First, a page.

OTTAWA — Prime Minister Justin Trudeau’s decision to call an election two years early did not go as planned.
Polls have consistently shown a decline in voter support for his Liberal Party and an increase in support for its nearest rivals, the Conservatives, resulting in a statistical tie between the parties.
The majority of the 36-day campaign, the shortest allowed by law, took place during Canada’s all-too-brief summer, when many voters’ minds were elsewhere. The Taliban takeover of Afghanistan, where Canadian troops fought, further diverted public attention.
So, for Mr. Trudeau and his opponents, particularly Conservative Erin O’Toole, this week’s debates in each of Canada’s official languages were critical opportunities to define the campaign before Election Day, Sept. 20.
Mr. Trudeau faced not only Mr. O’Toole, who is leading his party in an election for the first time, but also Jagmeet Singh, the leader of the left-of-center New Democratic Party; Annamie Paul, the leader of the Green Party; and Yves-François Blanchet of the Bloc Québécois, a regional party that supports Quebec’s independence. With equal time allotted to each of the five leaders, it was difficult for any of them to break through with a detailed message.
The French-language debate on Wednesday was frequently focused on Quebec-related issues. Because English is spoken by three-quarters of Canadians, the debate on Thursday in that language was deemed more important.
Trudeau struggled to justify his pandemic election.
Mr. Trudeau’s opponents repeatedly chastised him in both debates for calling what they saw as an unnecessary election in the midst of the pandemic. During the French-language debate, the topic came up 13 times.
Mr. Trudeau’s Liberals failed to secure a majority of seats in the House of Commons in 2019. This forced him to rely on votes from opposition parties, usually the New Democrats, to pass legislation, and it also allowed the opposition parties to pool their votes in committees to address issues that were embarrassing to the government.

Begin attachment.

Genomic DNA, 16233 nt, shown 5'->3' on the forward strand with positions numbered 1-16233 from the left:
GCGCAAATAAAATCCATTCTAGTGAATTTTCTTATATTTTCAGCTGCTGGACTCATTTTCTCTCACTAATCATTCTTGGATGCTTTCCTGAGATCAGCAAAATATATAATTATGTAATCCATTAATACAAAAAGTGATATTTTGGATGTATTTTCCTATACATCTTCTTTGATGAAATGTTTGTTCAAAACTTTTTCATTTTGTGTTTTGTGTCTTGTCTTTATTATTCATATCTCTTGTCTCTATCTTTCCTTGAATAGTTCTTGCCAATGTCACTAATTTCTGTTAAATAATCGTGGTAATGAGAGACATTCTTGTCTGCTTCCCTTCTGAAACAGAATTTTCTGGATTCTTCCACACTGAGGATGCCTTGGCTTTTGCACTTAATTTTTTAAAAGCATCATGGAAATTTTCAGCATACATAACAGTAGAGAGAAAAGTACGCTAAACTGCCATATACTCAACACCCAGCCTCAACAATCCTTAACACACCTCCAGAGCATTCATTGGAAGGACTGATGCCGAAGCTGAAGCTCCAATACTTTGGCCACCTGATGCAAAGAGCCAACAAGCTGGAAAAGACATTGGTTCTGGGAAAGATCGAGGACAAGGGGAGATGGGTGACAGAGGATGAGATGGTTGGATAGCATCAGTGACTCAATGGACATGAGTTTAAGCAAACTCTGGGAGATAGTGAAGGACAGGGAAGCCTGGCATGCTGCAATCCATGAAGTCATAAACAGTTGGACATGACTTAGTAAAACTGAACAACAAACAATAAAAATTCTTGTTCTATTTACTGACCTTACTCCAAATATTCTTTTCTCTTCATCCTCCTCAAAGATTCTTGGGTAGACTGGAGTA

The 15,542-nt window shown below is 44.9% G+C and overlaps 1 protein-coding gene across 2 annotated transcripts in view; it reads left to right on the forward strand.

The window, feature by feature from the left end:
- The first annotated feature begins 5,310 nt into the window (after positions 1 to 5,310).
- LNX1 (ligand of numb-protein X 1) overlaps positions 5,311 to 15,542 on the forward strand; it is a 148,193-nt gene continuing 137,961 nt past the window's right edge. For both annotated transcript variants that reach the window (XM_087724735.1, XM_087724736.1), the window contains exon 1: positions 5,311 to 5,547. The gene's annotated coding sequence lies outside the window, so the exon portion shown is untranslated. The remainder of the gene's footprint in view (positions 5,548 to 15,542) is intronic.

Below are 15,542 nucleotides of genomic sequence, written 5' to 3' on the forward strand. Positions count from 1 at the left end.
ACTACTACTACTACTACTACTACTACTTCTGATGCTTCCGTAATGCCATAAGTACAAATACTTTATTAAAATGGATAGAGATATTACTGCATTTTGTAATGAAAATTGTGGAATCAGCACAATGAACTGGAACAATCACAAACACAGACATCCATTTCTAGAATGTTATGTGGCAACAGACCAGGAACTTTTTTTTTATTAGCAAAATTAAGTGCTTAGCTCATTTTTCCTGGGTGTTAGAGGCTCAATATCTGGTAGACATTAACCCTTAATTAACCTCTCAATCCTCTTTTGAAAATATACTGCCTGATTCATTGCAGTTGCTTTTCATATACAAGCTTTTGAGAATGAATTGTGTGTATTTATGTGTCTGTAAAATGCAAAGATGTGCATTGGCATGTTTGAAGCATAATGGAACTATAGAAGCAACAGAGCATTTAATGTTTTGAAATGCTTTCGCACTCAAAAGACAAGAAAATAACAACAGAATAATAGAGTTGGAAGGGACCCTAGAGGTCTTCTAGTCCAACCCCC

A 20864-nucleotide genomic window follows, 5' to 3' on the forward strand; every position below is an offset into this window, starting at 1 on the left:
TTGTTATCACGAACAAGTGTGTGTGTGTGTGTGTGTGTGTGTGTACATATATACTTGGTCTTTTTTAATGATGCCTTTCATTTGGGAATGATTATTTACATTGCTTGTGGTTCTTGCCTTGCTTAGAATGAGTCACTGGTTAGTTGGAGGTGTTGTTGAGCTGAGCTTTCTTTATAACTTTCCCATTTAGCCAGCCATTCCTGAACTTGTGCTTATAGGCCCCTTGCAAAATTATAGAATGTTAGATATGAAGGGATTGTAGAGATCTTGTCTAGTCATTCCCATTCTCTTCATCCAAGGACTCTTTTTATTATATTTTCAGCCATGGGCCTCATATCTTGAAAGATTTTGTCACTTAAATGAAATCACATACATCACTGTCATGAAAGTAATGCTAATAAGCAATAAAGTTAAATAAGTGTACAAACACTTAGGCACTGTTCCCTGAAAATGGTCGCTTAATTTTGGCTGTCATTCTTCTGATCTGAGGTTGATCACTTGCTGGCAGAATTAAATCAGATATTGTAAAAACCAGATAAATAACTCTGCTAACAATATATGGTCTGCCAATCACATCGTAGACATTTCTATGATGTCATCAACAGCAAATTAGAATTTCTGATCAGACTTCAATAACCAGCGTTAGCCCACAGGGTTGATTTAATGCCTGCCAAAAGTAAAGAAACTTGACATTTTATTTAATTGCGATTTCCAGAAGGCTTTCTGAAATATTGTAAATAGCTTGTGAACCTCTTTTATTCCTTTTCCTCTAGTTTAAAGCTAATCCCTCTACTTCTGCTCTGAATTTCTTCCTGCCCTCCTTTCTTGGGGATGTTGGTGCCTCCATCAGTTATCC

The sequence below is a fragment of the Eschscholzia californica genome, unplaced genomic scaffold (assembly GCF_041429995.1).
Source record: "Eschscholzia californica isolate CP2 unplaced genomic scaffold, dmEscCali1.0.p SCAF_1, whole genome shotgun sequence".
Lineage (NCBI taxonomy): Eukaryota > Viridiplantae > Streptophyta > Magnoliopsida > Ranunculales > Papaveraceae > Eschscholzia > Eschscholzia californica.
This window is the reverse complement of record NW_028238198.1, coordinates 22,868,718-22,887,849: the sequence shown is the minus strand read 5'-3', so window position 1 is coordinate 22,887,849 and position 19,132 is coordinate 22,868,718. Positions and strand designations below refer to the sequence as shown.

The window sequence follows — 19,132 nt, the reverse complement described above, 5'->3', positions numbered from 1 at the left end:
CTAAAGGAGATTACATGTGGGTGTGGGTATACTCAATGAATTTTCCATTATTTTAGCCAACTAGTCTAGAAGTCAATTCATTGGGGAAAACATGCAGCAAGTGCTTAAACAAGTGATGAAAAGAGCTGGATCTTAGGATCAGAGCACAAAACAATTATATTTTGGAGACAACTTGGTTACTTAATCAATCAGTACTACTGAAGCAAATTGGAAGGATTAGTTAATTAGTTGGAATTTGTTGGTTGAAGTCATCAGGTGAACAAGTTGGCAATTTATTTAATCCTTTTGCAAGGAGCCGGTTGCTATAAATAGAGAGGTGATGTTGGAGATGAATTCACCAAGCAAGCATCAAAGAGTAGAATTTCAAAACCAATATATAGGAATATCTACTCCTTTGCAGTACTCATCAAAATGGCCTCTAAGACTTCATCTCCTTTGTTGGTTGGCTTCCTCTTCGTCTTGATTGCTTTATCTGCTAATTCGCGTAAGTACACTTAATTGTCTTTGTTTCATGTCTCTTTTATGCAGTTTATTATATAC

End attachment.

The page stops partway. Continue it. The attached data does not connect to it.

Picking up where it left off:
Mr. Trudeau stated that he needed a new mandate with a majority in order to quickly implement pandemic recovery measures. His opponents, on the other hand, have repeatedly pointed out that none of Mr. Trudeau’s major goals have been thwarted in the last two years, despite the fact that some important bills have been delayed and then died with the call for an election.
In the Thursday debate, Mr. O’Toole questioned Mr. Trudeau’s decision to call the election at a critical juncture in efforts to repatriate Canadians in Afghanistan and assist Afghans who had worked for the Canadian military.
Mr. O’Toole stated, “You put your own political interests ahead of the well-being of thousands of people.” “You should not have called this election, Mr. Trudeau; you should have finished the job in Afghanistan.”
A complex format and a crowded stage limited debate.
The structure of the two-hour debate was complicated. The moderator, Shachi Kurl, president of the Angus Reid Institute, a nonprofit polling organisation, asked questions written by a committee, as well as questions posed via video by members of the public and journalists on the site.